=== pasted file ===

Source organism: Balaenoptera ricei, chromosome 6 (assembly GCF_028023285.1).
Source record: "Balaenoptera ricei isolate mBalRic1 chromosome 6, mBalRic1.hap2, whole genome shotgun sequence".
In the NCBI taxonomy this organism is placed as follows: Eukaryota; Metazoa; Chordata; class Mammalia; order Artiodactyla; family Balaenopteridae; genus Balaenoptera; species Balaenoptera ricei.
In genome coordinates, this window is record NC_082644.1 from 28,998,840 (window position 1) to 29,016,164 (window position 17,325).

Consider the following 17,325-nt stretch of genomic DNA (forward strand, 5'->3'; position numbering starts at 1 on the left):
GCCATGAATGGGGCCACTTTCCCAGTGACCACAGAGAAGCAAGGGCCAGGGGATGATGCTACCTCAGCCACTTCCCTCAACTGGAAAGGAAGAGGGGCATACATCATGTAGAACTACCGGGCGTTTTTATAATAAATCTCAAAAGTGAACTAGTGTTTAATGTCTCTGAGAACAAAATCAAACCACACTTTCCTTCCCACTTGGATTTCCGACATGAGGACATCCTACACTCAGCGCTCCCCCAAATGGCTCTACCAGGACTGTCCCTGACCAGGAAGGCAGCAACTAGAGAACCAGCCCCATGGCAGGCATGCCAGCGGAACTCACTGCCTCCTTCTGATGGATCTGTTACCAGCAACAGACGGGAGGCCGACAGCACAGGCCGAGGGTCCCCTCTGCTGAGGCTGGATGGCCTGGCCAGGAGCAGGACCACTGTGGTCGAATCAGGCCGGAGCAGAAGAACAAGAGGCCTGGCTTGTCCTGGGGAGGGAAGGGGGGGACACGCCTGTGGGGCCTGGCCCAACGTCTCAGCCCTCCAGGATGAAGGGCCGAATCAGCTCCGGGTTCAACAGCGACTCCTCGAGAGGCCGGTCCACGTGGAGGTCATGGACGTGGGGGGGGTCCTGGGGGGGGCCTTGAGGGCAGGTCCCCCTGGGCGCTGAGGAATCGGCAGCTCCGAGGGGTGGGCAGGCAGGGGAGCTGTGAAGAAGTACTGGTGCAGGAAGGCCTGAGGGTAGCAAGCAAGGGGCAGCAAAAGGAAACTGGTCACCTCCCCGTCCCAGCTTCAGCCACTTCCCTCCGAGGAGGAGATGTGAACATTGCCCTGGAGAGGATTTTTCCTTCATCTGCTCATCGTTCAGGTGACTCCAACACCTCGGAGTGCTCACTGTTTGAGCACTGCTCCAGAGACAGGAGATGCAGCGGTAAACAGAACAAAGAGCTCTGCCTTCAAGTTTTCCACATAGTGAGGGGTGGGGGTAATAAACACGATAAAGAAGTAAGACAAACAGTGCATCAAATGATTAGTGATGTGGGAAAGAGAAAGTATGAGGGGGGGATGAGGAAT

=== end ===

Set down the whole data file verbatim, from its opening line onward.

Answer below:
Source organism: Balaenoptera ricei, chromosome 6 (assembly GCF_028023285.1).
Source record: "Balaenoptera ricei isolate mBalRic1 chromosome 6, mBalRic1.hap2, whole genome shotgun sequence".
In the NCBI taxonomy this organism is placed as follows: Eukaryota; Metazoa; Chordata; class Mammalia; order Artiodactyla; family Balaenopteridae; genus Balaenoptera; species Balaenoptera ricei.
In genome coordinates, this window is record NC_082644.1 from 28,998,840 (window position 1) to 29,016,164 (window position 17,325).

Consider the following 17,325-nt stretch of genomic DNA (forward strand, 5'->3'; position numbering starts at 1 on the left):
GCCATGAATGGGGCCACTTTCCCAGTGACCACAGAGAAGCAAGGGCCAGGGGATGATGCTACCTCAGCCACTTCCCTCAACTGGAAAGGAAGAGGGGCATACATCATGTAGAACTACCGGGCGTTTTTATAATAAATCTCAAAAGTGAACTAGTGTTTAATGTCTCTGAGAACAAAATCAAACCACACTTTCCTTCCCACTTGGATTTCCGACATGAGGACATCCTACACTCAGCGCTCCCCCAAATGGCTCTACCAGGACTGTCCCTGACCAGGAAGGCAGCAACTAGAGAACCAGCCCCATGGCAGGCATGCCAGCGGAACTCACTGCCTCCTTCTGATGGATCTGTTACCAGCAACAGACGGGAGGCCGACAGCACAGGCCGAGGGTCCCCTCTGCTGAGGCTGGATGGCCTGGCCAGGAGCAGGACCACTGTGGTCGAATCAGGCCGGAGCAGAAGAACAAGAGGCCTGGCTTGTCCTGGGGAGGGAAGGGGGGGACACGCCTGTGGGGCCTGGCCCAACGTCTCAGCCCTCCAGGATGAAGGGCCGAATCAGCTCCGGGTTCAACAGCGACTCCTCGAGAGGCCGGTCCACGTGGAGGTCATGGACGTGGGGGGGGTCCTGGGGGGGGCCTTGAGGGCAGGTCCCCCTGGGCGCTGAGGAATCGGCAGCTCCGAGGGGTGGGCAGGCAGGGGAGCTGTGAAGAAGTACTGGTGCAGGAAGGCCTGAGGGTAGCAAGCAAGGGGCAGCAAAAGGAAACTGGTCACCTCCCCGTCCCAGCTTCAGCCACTTCCCTCCGAGGAGGAGATGTGAACATTGCCCTGGAGAGGATTTTTCCTTCATCTGCTCATCGTTCAGGTGACTCCAACACCTCGGAGTGCTCACTGTTTGAGCACTGCTCCAGAGACAGGAGATGCAGCGGTAAACAGAACAAAGAGCTCTGCCTTCAAGTTTTCCACATAGTGAGGGGTGGGGGTAATAAACACGATAAAGAAGTAAGACAAACAGTGCATCAAATGATTAGTGATGTGGGAAAGAGAAAGTATGAGGGGGGGATGAGGAAT